Get a "smart powerstrip" for the subwoofer. You plug the stereo into the control outlet, and plug the sub in the switched outlets. It will cut power to the sub when the stereo is off.

For the fish tank light, get a cheap lamp timer from IKEA so you don't have to remember to turn it off.

A friend and I built a site for sharing Kill-A-Watt readings. We don't have a lot of data yet, but I did measure several subwoofers, which you may find interesting: http://www.wattster.com/category/view?id=agR3YXR0cg4LEghDYXRlZ29yeRgJDA

Good luck on your energy reduction!

-Max

gaamblor said...

did you figure out how much the ac is using per hour?

have you thought about putting solar on the roof?

Brute Force said...

It's pretty tough to figure out the AC's consumption accurately, mostly because I think how hard it works is strongly correlated with the temperature. So, as that fluctuates, the energy use does as well.

However, we did do some quick experiments where we looked at the actual meter for two hour time periods when AC was on and also when it was off. The AC was a huge energy suck (I think it was close to doubling the energy draw), but that might be a bit unfair if we were to look at longer periods, since the AC had to work extra hard since it's starting from scratch (i.e. the house was warm at the start of the test).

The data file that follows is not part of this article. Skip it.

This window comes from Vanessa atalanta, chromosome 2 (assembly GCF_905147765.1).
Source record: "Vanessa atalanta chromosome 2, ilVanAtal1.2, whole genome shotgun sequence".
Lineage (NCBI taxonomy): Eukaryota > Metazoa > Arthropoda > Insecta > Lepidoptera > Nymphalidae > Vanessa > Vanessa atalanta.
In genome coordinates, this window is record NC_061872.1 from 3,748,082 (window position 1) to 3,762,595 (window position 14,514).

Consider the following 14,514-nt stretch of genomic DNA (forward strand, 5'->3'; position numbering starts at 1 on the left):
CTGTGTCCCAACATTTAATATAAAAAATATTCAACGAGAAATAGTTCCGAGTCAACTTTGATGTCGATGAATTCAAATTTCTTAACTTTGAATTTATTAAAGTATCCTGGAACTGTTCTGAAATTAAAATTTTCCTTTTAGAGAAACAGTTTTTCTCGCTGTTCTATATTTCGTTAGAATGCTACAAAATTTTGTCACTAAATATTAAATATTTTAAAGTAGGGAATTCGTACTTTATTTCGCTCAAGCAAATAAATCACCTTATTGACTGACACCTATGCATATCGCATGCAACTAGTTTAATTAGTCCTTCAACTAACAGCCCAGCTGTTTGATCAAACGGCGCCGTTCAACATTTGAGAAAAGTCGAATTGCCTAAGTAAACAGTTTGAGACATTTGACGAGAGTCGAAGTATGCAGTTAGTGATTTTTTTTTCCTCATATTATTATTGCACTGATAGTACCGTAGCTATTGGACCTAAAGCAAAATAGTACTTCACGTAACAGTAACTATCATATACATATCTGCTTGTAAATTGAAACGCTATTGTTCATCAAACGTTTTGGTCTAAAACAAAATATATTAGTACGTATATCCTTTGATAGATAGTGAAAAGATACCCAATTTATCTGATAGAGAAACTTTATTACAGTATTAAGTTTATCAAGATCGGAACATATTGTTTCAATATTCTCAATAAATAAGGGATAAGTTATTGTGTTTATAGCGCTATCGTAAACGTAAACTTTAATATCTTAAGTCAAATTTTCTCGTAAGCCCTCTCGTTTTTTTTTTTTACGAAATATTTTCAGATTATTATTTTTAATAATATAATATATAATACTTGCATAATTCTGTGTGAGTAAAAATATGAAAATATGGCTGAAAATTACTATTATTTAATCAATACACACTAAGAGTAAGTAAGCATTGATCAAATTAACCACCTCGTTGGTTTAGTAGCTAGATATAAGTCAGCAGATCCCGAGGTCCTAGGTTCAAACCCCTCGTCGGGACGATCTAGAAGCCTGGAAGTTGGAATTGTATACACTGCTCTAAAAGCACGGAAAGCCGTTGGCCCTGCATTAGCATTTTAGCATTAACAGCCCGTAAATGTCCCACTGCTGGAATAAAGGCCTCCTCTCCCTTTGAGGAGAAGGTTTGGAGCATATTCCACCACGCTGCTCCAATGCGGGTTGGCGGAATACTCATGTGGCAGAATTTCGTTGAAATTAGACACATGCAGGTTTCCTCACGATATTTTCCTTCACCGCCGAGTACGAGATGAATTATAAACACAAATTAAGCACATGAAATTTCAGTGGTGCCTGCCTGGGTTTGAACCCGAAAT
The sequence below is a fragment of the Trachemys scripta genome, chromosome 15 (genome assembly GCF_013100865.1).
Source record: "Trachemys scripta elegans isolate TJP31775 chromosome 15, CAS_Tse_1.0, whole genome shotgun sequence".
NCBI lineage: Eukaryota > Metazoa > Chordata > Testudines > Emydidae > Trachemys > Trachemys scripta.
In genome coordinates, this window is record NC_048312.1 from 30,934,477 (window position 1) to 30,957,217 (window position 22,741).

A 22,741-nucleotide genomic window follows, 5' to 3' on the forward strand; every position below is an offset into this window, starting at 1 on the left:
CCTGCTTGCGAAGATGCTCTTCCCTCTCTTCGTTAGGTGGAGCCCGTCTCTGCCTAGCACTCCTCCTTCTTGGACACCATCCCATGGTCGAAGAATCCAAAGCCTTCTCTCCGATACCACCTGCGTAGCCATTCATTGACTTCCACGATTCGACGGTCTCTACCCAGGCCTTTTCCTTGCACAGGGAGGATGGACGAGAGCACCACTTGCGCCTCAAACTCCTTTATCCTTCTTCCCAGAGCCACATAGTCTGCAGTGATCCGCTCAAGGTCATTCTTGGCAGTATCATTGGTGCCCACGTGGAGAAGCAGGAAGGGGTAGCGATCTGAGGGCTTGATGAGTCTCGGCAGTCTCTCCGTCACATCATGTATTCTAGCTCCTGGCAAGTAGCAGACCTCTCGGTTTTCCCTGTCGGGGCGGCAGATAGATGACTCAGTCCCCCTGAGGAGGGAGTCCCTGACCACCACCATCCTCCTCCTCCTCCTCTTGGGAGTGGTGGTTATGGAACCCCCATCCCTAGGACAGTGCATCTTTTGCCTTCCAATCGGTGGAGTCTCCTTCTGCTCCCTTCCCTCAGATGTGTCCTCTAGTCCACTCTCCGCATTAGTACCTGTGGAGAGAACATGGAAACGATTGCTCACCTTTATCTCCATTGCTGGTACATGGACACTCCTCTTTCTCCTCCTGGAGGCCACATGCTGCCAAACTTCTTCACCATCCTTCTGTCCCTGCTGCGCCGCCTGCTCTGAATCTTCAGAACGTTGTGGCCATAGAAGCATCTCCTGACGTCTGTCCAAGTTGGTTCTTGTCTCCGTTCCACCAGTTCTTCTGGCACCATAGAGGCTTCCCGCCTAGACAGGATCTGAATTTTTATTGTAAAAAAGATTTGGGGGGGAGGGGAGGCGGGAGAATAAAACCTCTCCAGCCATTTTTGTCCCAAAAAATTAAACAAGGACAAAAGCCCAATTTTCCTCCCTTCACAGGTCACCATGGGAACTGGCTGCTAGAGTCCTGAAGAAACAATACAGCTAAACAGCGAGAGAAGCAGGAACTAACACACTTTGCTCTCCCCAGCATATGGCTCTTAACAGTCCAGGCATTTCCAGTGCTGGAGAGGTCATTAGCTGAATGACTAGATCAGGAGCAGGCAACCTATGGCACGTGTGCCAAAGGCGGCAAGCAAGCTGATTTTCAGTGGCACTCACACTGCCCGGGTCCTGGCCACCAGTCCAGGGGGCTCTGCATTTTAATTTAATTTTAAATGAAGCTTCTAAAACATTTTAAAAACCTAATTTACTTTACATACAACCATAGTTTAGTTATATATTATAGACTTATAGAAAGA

Stephen said...
This comment has been removed by the author.
Stephen said...

An energy audit is an inspection, survey and analysis of energy flows in a building, process or system with the objective of understanding the energy dynamics of the system under study. Typically an energy audit is conducted to seek opportunities to reduce the amount of energy input into the system without negatively affecting the output(s). When the object of study is an occupied building then reducing energy consumption while maintaining or improving human comfort, health and safety are of primary concern. Beyond simply identifying the sources of energy use, an energy audit seeks to prioritize the energy uses according to the greatest to least cost effective opportunities for energy savings.